Too Much Tchaikovsky

Berlioz for Christmas

Issue 22

And Liszt for the New Year! Here we go.

Hector Berlioz (1803–69) was no novice by the time he created L’enfance du Christ. Well past the sensational premiere of the Symphonie fantastique and his triumph with the Prix de Rome—something he won only on his fourth try—he began work on L’enfance in 1850, by accident. Arriving at a party at which card-playing was the primary amusement, he gladly accepted his friend Pierre Duc’s suggestion that he spend the evening creating a musical autograph. On the spot, Berlioz began to sketch the now-famous “Shepherds’ Farewell.”

Later that year, casting around for material to fill out a concert program, he decided to present this music as a newly discovered manuscript from an obscure 17th-century French composer, “Pierre Ducré.” The trick worked: everyone praised it. One critic called the music far superior to anything Berlioz himself had written. Eventually he completed an entire segment, “The Holy Family’s Flight into Egypt,” and performed it in Germany as his own work. Enthusiastic supporters encouraged him to create something still more substantial, and so he did. In 1854 the whole triptych (Herod’s Dream, The Flight, and The Arrival at Saïs) was performed in Paris—and acclaimed. Feeling vindicated and creatively reborn, Berlioz decided to try larger projects again, including a monumental setting of Virgil’s Aeneid that would become Les Troyens.

The central narrative of L’enfance seems sadly contemporary: a young Middle Eastern couple flee their homeland when threatened by a murderous tyrant. Arriving in Egypt, Mary, Joseph, and the infant Jesus are denied shelter by natives but finally taken in by a compassionate émigré family “born in Lebanon, in Syria.” Thus, as Berlioz put it in his libretto, “it came to pass that by an unbeliever our Savior was saved.”

I’ve long admired classic recordings of this charming post-Nativity story as led by Charles Munch (RCA, 1956) and by Colin Davis a bit later. Among more recent recorded efforts, that of Robin Ticciati and the Swedish Radio Symphony Orchestra and Chorus (Linn CKD 440; 2 SACDs) is a strong contender. Recorded in crystalline high-res sound from live performances, we are placed in front-stall seats that provide every nuance, from the buzzy warmth of the cellos to a delicate flutes-and-harp trio that enlivens part 3. (As a child, Berlioz had mastered both flute and guitar.) Producer-engineer Philip Hobbs strikes a nice balance: you’ll hear the choir rise and sit, but you’ll never feel uncomfortably close to soprano Véronique Gens (Mary) or bass Alastair Miles (Herod/Ishmaelite Father). Here is some of the “Shepherds’ Farewell”:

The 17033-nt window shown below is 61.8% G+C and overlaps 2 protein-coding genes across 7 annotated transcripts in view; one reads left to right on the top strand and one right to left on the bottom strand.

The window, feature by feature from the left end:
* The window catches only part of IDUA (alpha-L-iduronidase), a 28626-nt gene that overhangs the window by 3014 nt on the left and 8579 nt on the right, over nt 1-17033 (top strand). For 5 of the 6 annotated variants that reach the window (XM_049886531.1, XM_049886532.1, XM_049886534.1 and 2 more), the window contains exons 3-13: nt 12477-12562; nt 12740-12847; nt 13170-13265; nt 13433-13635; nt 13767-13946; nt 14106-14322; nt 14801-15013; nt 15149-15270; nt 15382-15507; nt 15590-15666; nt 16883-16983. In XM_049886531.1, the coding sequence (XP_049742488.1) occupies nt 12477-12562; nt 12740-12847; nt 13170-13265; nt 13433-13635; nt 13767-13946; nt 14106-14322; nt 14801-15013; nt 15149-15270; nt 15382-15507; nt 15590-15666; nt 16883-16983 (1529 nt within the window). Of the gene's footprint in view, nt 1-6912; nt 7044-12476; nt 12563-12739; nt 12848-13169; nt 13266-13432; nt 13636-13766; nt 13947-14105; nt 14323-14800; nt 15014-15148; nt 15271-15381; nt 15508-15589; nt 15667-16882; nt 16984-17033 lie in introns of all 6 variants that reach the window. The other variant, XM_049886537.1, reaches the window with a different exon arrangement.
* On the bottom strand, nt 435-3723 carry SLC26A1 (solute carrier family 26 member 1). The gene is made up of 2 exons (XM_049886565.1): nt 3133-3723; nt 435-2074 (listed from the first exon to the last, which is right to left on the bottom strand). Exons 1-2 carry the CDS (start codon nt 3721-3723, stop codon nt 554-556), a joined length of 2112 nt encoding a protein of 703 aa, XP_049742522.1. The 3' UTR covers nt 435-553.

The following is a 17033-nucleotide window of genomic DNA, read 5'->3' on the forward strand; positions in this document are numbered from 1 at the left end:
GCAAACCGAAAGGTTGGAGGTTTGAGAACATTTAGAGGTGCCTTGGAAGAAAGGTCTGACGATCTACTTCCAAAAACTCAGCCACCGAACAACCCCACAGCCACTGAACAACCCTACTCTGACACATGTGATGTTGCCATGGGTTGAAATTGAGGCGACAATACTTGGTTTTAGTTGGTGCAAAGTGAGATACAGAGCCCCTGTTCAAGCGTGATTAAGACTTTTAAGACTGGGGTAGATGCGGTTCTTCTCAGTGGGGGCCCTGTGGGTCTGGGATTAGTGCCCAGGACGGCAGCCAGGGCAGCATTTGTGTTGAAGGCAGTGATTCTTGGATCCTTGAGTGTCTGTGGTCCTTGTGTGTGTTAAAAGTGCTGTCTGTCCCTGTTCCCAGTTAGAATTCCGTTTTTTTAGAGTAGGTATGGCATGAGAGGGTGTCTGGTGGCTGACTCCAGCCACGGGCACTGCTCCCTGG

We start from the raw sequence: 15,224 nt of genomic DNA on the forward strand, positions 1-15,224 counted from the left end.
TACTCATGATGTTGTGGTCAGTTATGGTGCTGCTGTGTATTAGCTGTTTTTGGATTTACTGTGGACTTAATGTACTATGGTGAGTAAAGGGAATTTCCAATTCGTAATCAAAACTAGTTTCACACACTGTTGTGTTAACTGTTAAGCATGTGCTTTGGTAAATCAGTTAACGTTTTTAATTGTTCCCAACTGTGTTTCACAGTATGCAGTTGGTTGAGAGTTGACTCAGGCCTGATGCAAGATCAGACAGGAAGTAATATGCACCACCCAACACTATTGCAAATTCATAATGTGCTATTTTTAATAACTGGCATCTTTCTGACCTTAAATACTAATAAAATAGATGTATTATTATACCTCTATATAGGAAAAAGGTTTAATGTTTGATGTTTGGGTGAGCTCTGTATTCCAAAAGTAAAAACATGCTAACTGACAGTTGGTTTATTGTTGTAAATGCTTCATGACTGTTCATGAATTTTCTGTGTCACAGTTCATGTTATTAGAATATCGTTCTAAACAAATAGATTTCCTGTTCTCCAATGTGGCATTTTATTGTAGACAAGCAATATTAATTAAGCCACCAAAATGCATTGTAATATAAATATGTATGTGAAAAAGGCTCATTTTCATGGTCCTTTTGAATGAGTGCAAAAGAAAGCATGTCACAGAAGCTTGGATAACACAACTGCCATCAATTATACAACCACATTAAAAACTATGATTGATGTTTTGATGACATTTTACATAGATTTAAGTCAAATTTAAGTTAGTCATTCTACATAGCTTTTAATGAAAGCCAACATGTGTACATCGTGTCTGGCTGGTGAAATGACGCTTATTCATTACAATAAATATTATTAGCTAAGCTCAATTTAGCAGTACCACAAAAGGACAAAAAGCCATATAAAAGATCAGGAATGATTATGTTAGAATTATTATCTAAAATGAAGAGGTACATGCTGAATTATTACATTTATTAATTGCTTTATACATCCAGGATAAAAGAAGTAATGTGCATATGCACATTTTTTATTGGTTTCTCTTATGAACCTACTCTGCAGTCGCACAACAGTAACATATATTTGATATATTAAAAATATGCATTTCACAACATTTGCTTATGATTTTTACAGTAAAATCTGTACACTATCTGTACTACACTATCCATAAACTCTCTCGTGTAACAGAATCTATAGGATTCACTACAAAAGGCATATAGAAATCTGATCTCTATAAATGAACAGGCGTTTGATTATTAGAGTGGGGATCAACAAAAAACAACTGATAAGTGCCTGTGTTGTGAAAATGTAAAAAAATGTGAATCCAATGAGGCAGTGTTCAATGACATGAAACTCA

Ticciati’s performance, while warmly expressive, wisely preserves Berlioz’s calculated naïveté and chamber-music scale. Kudos to Linn also, for a gorgeous 60-page text booklet with musicological notes and a perceptive essay on “Theological Perspective” that ranges much further than “theology.” Let’s hear some of the Ishmaelite flute dance, a moment that Berlioz surely associated with his own childhood:

Or perhaps you would prefer authentic 17th-century French music for the season. Just in time comes a brand-new offering from Sébastien Daucé and Ensemble Correspondances of Marc-Antoine Charpentier’s Pastorale sur la naissance de notre Seigneur Jésus Christ (Harmonia Mundi HMC 902247). I’ve praised Daucé’s work before in this column. He continues to advocate for Charpentier (1643–1704) as the greatest composer of his generation, and when you hear his Ensemble play and sing this, you will see why. Huge chunks of the album are available here; you can also stream the whole thing on Spotify if you have a (free) basic account. Here’s HM’s official trailer:

 

What else? Well, maybe it’s time for a new (or your first) Symphonie fantastique. The industry keeps turning out new recordings of this old favorite. But there’s a need for the good ones, because this music must be continually refreshed, resuscitated, resurrected at the hands of great interpreters. It depicts the wild emotional flights of a young composer in love. Spontaneity is essential.